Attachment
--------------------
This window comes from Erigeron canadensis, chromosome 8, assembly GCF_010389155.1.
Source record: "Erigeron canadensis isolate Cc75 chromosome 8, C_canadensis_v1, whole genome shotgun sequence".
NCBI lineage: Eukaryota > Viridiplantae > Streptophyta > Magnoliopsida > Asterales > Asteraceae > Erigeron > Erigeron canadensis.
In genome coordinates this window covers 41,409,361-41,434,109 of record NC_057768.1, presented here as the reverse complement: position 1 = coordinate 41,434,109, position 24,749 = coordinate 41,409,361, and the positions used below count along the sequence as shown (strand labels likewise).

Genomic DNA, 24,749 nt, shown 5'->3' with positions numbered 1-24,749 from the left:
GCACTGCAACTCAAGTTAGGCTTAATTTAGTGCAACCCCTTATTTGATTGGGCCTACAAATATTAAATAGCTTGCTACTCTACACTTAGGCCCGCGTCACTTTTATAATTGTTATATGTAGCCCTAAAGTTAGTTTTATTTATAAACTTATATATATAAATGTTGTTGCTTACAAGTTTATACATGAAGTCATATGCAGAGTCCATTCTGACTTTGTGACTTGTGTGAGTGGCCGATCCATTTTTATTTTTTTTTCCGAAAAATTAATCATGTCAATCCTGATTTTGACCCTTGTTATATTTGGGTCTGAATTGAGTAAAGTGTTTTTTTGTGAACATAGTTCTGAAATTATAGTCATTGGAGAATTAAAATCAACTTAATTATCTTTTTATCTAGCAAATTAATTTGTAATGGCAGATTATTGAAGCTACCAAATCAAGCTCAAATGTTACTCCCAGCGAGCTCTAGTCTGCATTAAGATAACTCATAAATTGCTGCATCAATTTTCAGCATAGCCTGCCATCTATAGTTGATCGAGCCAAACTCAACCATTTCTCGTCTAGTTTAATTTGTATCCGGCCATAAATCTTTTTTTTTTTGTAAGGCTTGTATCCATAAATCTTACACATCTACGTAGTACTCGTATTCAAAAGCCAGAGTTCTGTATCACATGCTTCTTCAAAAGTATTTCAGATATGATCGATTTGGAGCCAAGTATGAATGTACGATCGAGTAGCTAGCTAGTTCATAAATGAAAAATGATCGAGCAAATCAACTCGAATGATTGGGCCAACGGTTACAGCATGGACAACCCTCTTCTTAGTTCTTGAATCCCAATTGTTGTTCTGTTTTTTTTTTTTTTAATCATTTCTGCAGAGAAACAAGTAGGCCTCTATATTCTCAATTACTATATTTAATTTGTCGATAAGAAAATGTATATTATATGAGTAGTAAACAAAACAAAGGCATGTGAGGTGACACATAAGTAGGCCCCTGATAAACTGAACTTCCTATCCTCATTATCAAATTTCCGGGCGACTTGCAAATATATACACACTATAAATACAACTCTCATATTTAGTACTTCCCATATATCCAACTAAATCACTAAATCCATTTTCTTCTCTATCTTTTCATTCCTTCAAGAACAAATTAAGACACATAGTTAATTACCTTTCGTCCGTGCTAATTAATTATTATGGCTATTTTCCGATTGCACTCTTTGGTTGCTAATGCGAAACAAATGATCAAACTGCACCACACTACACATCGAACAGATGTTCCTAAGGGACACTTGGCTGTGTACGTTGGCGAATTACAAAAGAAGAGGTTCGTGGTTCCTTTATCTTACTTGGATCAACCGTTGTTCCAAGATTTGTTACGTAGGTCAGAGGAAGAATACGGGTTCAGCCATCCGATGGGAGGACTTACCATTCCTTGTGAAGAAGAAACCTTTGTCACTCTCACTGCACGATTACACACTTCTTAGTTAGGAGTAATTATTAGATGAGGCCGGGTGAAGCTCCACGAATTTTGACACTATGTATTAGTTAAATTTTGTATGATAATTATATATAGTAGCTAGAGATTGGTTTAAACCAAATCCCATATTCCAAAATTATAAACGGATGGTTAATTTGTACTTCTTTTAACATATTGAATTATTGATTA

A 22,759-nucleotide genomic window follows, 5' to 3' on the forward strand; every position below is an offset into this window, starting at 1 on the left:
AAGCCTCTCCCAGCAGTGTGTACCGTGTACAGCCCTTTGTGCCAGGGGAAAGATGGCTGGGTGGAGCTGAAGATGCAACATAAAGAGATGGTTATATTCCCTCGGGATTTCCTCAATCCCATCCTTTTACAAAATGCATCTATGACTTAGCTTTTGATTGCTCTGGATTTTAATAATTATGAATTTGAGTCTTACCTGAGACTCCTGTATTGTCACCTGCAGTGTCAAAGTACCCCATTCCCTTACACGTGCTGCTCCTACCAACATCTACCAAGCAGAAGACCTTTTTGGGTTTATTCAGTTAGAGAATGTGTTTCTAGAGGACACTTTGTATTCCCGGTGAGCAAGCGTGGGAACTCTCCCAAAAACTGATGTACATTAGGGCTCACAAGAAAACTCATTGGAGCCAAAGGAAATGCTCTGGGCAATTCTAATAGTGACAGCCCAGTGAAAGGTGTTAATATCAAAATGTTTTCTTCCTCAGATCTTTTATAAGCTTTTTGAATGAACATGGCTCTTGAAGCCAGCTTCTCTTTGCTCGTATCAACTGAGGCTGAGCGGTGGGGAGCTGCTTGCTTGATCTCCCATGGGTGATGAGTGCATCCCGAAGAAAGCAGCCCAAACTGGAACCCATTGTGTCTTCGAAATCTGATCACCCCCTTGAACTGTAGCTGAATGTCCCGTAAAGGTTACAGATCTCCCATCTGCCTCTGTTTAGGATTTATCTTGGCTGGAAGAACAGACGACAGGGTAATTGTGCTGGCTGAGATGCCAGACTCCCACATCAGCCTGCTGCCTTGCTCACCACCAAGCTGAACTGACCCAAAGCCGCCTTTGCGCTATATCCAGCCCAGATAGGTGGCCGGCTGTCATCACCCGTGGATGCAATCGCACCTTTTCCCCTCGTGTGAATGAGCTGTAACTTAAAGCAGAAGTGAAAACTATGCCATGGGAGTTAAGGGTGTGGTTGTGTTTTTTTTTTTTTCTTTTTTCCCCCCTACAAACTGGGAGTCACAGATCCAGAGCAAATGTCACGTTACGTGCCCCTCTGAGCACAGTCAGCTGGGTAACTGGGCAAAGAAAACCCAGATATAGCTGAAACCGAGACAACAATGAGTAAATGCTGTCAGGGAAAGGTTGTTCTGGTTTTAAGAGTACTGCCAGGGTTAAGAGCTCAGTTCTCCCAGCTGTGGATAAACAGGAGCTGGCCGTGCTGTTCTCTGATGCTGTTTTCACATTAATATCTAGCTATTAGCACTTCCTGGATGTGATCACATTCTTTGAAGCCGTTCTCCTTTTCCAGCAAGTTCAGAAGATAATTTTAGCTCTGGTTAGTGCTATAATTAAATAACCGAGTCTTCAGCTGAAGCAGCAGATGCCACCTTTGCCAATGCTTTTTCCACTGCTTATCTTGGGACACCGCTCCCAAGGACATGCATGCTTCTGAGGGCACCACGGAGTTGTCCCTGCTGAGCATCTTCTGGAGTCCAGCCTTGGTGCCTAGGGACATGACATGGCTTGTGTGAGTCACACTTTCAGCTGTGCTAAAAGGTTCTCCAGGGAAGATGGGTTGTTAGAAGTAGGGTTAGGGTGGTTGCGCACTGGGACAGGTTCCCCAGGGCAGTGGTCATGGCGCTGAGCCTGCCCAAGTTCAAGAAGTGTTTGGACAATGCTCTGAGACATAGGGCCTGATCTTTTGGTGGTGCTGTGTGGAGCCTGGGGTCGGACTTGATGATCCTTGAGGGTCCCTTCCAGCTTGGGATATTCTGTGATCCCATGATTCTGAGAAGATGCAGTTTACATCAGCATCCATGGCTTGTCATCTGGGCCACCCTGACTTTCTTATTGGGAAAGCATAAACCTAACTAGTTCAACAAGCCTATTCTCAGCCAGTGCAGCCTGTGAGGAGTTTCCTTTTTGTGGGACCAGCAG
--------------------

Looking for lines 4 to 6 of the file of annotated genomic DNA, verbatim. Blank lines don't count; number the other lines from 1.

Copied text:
In genome coordinates this window covers 41,409,361-41,434,109 of record NC_057768.1, presented here as the reverse complement: position 1 = coordinate 41,434,109, position 24,749 = coordinate 41,409,361, and the positions used below count along the sequence as shown (strand labels likewise).

Genomic DNA, 24,749 nt, shown 5'->3' with positions numbered 1-24,749 from the left:
GCACTGCAACTCAAGTTAGGCTTAATTTAGTGCAACCCCTTATTTGATTGGGCCTACAAATATTAAATAGCTTGCTACTCTACACTTAGGCCCGCGTCACTTTTATAATTGTTATATGTAGCCCTAAAGTTAGTTTTATTTATAAACTTATATATATAAATGTTGTTGCTTACAAGTTTATACATGAAGTCATATGCAGAGTCCATTCTGACTTTGTGACTTGTGTGAGTGGCCGATCCATTTTTATTTTTTTTTCCGAAAAATTAATCATGTCAATCCTGATTTTGACCCTTGTTATATTTGGGTCTGAATTGAGTAAAGTGTTTTTTTGTGAACATAGTTCTGAAATTATAGTCATTGGAGAATTAAAATCAACTTAATTATCTTTTTATCTAGCAAATTAATTTGTAATGGCAGATTATTGAAGCTACCAAATCAAGCTCAAATGTTACTCCCAGCGAGCTCTAGTCTGCATTAAGATAACTCATAAATTGCTGCATCAATTTTCAGCATAGCCTGCCATCTATAGTTGATCGAGCCAAACTCAACCATTTCTCGTCTAGTTTAATTTGTATCCGGCCATAAATCTTTTTTTTTTTGTAAGGCTTGTATCCATAAATCTTACACATCTACGTAGTACTCGTATTCAAAAGCCAGAGTTCTGTATCACATGCTTCTTCAAAAGTATTTCAGATATGATCGATTTGGAGCCAAGTATGAATGTACGATCGAGTAGCTAGCTAGTTCATAAATGAAAAATGATCGAGCAAATCAACTCGAATGATTGGGCCAACGGTTACAGCATGGACAACCCTCTTCTTAGTTCTTGAATCCCAATTGTTGTTCTGTTTTTTTTTTTTTTAATCATTTCTGCAGAGAAACAAGTAGGCCTCTATATTCTCAATTACTATATTTAATTTGTCGATAAGAAAATGTATATTATATGAGTAGTAAACAAAACAAAGGCATGTGAGGTGACACATAAGTAGGCCCCTGATAAACTGAACTTCCTATCCTCATTATCAAATTTCCGGGCGACTTGCAAATATATACACACTATAAATACAACTCTCATATTTAGTACTTCCCATATATCCAACTAAATCACTAAATCCATTTTCTTCTCTATCTTTTCATTCCTTCAAGAACAAATTAAGACACATAGTTAATTACCTTTCGTCCGTGCTAATTAATTATTATGGCTATTTTCCGATTGCACTCTTTGGTTGCTAATGCGAAACAAATGATCAAACTGCACCACACTACACATCGAACAGATGTTCCTAAGGGACACTTGGCTGTGTACGTTGGCGAATTACAAAAGAAGAGGTTCGTGGTTCCTTTATCTTACTTGGATCAACCGTTGTTCCAAGATTTGTTACGTAGGTCAGAGGAAGAATACGGGTTCAGCCATCCGATGGGAGGACTTACCATTCCTTGTGAAGAAGAAACCTTTGTCACTCTCACTGCACGATTACACACTTCTTAGTTAGGAGTAATTATTAGATGAGGCCGGGTGAAGCTCCACGAATTTTGACACTATGTATTAGTTAAATTTTGTATGATAATTATATATAGTAGCTAGAGATTGGTTTAAACCAAATCCCATATTCCAAAATTATAAACGGATGGTTAATTTGTACTTCTTTTAACATATTGAATTATTGATTA